No doubt people would be outraged (by benefit cuts). Having been misled, they’d feel cheated. They paid their taxes, why can’t they get all their promised benefits? But the alternative is much worse: imposing all the burdens on younger taxpayers and cuts in other government programs. Shared sacrifice is meaningless if it excludes older Americans.

No, shared sacrifice is meaningless if it is purposeless. There is absolutely, positively no reason to cause widespread human misery by cutting Social Security, Medicare and/or Medicaid benefits. Causing misery out of sheer ignorance is unforgivable.

Rodger Malcolm Mitchell
http://www.rodgermitchell.com

No nation can tax itself into prosperity, nor grow without money growth.

–What’s the deal with professional economists? Thursday, May 13 2010 

An alternative to popular faith

I probably shouldn’t generalize, but what’s the deal with professional economists? Why are so many blind to the obvious? Economics is a difficult, complex field, requiring substantial brain power to understand even the basics. There are no unintelligent professional economists. They are exposed to consumption theory, capital theory, the theory of economic growth, and the analysis of labor markets. Yet, many don’t understand the simple truths that all money is debt, and a growing economy requires a growing supply of debt.

They are taught such esoteric lessons as producer theory, consumer theory, choice under uncertainty, welfare analysis and mechanism design. Yet, many believe an expanded health care system is unaffordable for the government.

Professional economists learn general equilibrium analysis, social choice and welfare economics, cooperative, noncooperative game theory and repeated games and economics of information. Yet, many believe federal borrowing reduces the availability of lending funds.

They immerse themselves in time series analysis, ARMA models, VARs, and detrending, dynamic stochastic general equilibrium models of business cycles, and New Keynesian theories. Yet, many say a balanced federal budget is more prudent than a federal deficit.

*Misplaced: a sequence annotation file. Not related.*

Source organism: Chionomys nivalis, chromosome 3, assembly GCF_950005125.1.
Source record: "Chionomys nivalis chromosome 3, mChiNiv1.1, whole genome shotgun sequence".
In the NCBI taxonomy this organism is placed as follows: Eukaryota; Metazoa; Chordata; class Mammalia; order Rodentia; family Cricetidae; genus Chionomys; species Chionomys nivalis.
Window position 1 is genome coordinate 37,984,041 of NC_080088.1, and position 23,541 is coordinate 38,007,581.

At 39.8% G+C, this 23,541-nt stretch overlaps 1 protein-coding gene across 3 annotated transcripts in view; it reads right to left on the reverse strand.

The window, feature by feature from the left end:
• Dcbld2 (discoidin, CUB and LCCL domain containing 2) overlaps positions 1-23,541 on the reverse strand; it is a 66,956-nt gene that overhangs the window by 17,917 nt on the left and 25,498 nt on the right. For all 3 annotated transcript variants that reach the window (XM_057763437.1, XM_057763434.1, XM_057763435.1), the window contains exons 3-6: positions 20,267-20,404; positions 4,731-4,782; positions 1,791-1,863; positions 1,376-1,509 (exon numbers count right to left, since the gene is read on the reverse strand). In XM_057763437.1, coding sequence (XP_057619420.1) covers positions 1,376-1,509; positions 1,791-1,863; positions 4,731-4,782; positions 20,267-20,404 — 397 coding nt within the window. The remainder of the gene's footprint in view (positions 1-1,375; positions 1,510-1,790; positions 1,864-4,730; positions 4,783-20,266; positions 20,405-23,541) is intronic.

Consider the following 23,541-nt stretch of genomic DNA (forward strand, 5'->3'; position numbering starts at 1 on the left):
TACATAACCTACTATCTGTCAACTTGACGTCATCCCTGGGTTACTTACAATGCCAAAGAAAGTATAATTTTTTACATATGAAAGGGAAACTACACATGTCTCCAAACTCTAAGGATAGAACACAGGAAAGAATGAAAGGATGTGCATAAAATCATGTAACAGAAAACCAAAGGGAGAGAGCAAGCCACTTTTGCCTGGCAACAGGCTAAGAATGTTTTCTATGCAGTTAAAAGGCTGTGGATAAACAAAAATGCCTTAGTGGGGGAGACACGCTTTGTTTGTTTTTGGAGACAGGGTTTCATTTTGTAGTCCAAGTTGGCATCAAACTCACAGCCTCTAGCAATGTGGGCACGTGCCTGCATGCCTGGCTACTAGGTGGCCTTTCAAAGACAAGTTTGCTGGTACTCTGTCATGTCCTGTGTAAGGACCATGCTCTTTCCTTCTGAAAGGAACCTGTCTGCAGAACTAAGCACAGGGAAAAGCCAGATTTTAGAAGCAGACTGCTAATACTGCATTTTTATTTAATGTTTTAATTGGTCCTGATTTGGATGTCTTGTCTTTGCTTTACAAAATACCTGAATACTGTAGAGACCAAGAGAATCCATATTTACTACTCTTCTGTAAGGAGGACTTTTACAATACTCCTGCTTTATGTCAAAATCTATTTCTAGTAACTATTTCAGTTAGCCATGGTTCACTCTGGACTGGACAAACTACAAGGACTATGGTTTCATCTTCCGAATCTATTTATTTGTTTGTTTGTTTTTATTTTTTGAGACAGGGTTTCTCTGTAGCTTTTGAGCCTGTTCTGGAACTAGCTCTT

They author and publish papers on linear/non-linear regression theory on estimation, consistency, asymptotic properties and hypothesis testing. Yet, many believe federal taxes pay for federal spending, our children and grandchildren will pay for federal deficits, and the US will have difficulty finding lenders.

They critique writings on panel data regression, maximum likelihood estimation for tobit, logit and probit estimations, generalized method of moment estimation, least absolute deviation estimation, quantile regression method, nonstationary time series, cointegration, UAR and Kalman filtering for the time-varying parameter estimation. Yet, many neither recognize that debt/GDP is a useless, highly misleading, apples/oranges ratio, nor that low interest rates do not stimulate the economy.

They speak on neoclassical growth model, endogenous growth theory, models of product variety, and Schumpeterian models. Yet, many do not understand the crucial differences between a monetarily sovereign government vs. Greece or Illinois.

Why do so many smart people closely examine minutia, while ignoring abundant, overwhelming and widely available evidence? In effect, professional economists seem to spend lifetimes examining and expounding on one dot in a pointillist work, while ignoring the Sunday Afternoon on the Island of la Grande Jatte?

What’s the deal with professional economists? Why are so many blind to the obvious?

Rodger Malcolm Mitchell
http://www.rodgermitchell.com

No nation can tax itself into prosperity